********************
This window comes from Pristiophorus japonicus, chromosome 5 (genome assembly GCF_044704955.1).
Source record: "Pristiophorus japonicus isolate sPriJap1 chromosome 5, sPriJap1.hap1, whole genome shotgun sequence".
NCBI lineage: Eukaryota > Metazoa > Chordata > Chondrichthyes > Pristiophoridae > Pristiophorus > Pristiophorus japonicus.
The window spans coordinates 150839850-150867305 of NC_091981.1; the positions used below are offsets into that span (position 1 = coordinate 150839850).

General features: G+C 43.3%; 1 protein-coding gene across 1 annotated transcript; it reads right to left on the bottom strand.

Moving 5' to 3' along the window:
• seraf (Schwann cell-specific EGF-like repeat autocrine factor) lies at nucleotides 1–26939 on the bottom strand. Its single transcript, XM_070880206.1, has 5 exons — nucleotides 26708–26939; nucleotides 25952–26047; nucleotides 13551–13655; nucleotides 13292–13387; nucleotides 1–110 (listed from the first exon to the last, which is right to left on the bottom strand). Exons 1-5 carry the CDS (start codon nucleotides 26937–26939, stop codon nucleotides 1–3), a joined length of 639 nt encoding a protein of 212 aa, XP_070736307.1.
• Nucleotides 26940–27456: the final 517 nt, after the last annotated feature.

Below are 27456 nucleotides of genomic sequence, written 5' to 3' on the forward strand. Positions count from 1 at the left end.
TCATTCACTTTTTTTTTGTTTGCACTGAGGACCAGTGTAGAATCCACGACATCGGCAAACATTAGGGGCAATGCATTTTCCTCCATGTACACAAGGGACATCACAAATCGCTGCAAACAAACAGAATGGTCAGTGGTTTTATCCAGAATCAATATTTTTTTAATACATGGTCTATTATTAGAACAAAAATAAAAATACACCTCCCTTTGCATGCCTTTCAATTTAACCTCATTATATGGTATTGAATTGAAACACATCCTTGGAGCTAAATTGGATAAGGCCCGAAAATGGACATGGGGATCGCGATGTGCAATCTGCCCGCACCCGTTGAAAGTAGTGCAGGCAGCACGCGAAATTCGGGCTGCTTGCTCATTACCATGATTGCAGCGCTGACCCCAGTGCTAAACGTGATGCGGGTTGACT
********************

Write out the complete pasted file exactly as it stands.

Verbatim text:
This window comes from Pristiophorus japonicus, chromosome 5 (genome assembly GCF_044704955.1).
Source record: "Pristiophorus japonicus isolate sPriJap1 chromosome 5, sPriJap1.hap1, whole genome shotgun sequence".
NCBI lineage: Eukaryota > Metazoa > Chordata > Chondrichthyes > Pristiophoridae > Pristiophorus > Pristiophorus japonicus.
The window spans coordinates 150839850-150867305 of NC_091981.1; the positions used below are offsets into that span (position 1 = coordinate 150839850).

General features: G+C 43.3%; 1 protein-coding gene across 1 annotated transcript; it reads right to left on the bottom strand.

Moving 5' to 3' along the window:
• seraf (Schwann cell-specific EGF-like repeat autocrine factor) lies at nucleotides 1–26939 on the bottom strand. Its single transcript, XM_070880206.1, has 5 exons — nucleotides 26708–26939; nucleotides 25952–26047; nucleotides 13551–13655; nucleotides 13292–13387; nucleotides 1–110 (listed from the first exon to the last, which is right to left on the bottom strand). Exons 1-5 carry the CDS (start codon nucleotides 26937–26939, stop codon nucleotides 1–3), a joined length of 639 nt encoding a protein of 212 aa, XP_070736307.1.
• Nucleotides 26940–27456: the final 517 nt, after the last annotated feature.

Below are 27456 nucleotides of genomic sequence, written 5' to 3' on the forward strand. Positions count from 1 at the left end.
TCATTCACTTTTTTTTTGTTTGCACTGAGGACCAGTGTAGAATCCACGACATCGGCAAACATTAGGGGCAATGCATTTTCCTCCATGTACACAAGGGACATCACAAATCGCTGCAAACAAACAGAATGGTCAGTGGTTTTATCCAGAATCAATATTTTTTTAATACATGGTCTATTATTAGAACAAAAATAAAAATACACCTCCCTTTGCATGCCTTTCAATTTAACCTCATTATATGGTATTGAATTGAAACACATCCTTGGAGCTAAATTGGATAAGGCCCGAAAATGGACATGGGGATCGCGATGTGCAATCTGCCCGCACCCGTTGAAAGTAGTGCAGGCAGCACGCGAAATTCGGGCTGCTTGCTCATTACCATGATTGCAGCGCTGACCCCAGTGCTAAACGTGATGCGGGTTGACT